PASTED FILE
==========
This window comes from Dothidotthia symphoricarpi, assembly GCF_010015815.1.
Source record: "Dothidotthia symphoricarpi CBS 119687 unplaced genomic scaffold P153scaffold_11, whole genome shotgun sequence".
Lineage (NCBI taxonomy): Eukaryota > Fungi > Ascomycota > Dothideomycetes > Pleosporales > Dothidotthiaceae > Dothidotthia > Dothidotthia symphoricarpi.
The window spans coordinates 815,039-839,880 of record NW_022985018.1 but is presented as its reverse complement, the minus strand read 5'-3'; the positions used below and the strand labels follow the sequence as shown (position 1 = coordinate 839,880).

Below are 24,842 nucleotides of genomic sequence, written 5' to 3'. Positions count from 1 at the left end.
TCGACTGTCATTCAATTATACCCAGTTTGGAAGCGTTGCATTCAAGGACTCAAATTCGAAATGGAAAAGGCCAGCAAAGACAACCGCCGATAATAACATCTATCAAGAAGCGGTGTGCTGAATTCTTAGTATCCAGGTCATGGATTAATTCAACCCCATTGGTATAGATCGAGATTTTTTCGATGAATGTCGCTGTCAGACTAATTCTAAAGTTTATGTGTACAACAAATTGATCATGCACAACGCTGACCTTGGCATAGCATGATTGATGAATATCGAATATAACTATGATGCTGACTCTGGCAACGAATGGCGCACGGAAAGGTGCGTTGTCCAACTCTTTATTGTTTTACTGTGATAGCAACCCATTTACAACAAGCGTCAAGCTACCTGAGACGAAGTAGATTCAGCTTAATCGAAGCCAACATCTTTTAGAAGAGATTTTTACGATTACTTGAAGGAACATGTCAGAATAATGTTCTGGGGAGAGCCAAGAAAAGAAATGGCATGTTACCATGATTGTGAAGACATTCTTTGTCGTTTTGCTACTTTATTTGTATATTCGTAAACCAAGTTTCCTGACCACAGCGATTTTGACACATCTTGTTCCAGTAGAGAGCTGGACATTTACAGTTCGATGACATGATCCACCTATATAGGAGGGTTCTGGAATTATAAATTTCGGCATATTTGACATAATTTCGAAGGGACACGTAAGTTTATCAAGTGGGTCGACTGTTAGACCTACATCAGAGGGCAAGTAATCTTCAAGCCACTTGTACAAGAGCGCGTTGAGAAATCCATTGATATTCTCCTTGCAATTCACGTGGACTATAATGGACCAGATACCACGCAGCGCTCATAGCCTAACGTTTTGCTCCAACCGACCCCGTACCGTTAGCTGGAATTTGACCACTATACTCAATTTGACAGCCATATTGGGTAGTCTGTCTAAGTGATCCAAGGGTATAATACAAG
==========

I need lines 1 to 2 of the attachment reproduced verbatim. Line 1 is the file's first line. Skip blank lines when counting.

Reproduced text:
This window comes from Dothidotthia symphoricarpi, assembly GCF_010015815.1.
Source record: "Dothidotthia symphoricarpi CBS 119687 unplaced genomic scaffold P153scaffold_11, whole genome shotgun sequence".